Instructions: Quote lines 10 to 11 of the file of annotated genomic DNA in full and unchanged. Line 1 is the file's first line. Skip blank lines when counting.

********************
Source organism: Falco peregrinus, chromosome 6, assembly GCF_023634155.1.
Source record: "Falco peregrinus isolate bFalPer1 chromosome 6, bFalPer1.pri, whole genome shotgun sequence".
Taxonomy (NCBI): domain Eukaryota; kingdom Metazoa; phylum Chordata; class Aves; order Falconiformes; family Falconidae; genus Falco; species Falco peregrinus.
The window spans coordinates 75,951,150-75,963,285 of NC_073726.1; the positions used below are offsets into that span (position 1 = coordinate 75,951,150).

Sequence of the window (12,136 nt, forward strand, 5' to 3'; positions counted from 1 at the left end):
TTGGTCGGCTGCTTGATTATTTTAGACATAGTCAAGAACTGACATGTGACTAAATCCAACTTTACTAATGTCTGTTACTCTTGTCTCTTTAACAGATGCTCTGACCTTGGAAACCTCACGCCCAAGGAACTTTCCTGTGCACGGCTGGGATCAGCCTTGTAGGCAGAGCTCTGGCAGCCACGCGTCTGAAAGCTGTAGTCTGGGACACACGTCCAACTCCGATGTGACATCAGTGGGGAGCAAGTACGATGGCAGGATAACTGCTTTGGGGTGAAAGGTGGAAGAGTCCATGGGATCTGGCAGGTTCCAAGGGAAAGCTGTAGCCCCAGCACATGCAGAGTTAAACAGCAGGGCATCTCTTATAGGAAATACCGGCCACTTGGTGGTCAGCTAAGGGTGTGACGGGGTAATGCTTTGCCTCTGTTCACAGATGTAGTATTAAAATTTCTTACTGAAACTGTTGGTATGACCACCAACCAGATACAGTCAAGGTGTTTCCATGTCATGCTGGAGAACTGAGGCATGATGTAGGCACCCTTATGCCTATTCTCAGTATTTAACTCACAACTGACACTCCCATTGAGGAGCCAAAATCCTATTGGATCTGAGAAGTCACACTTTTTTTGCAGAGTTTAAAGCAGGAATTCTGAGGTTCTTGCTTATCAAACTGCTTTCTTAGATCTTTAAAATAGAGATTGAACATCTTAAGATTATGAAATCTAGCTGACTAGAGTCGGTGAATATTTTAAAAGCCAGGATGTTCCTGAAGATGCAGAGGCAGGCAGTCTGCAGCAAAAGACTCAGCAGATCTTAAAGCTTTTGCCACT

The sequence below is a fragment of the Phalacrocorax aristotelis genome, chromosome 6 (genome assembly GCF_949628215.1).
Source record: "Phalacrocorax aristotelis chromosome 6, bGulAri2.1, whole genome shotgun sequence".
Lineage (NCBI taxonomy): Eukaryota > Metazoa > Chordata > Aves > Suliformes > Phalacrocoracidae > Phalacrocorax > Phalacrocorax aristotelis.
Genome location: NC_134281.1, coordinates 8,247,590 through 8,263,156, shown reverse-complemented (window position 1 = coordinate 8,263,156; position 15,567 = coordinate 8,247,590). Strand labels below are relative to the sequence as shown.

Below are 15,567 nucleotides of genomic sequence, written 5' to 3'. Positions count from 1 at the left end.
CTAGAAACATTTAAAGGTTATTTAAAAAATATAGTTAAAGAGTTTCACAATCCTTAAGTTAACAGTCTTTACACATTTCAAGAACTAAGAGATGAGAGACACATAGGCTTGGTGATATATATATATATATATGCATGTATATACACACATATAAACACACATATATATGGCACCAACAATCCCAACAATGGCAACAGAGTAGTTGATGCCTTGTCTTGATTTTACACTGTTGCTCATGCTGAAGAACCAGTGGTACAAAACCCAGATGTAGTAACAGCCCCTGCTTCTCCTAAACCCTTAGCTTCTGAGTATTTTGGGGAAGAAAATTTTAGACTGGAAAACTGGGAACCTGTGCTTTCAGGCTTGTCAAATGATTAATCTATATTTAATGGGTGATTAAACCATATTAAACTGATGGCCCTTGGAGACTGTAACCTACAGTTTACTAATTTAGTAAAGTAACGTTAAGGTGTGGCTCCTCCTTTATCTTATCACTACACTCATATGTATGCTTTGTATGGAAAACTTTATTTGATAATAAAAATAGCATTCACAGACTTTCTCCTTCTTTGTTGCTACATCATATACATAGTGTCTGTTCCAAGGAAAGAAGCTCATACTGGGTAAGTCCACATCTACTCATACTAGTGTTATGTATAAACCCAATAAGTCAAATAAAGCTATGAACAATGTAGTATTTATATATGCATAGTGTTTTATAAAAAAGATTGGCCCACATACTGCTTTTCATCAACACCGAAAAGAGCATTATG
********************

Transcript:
Genome location: NC_134281.1, coordinates 8,247,590 through 8,263,156, shown reverse-complemented (window position 1 = coordinate 8,263,156; position 15,567 = coordinate 8,247,590). Strand labels below are relative to the sequence as shown.

Below are 15,567 nucleotides of genomic sequence, written 5' to 3'. Positions count from 1 at the left end.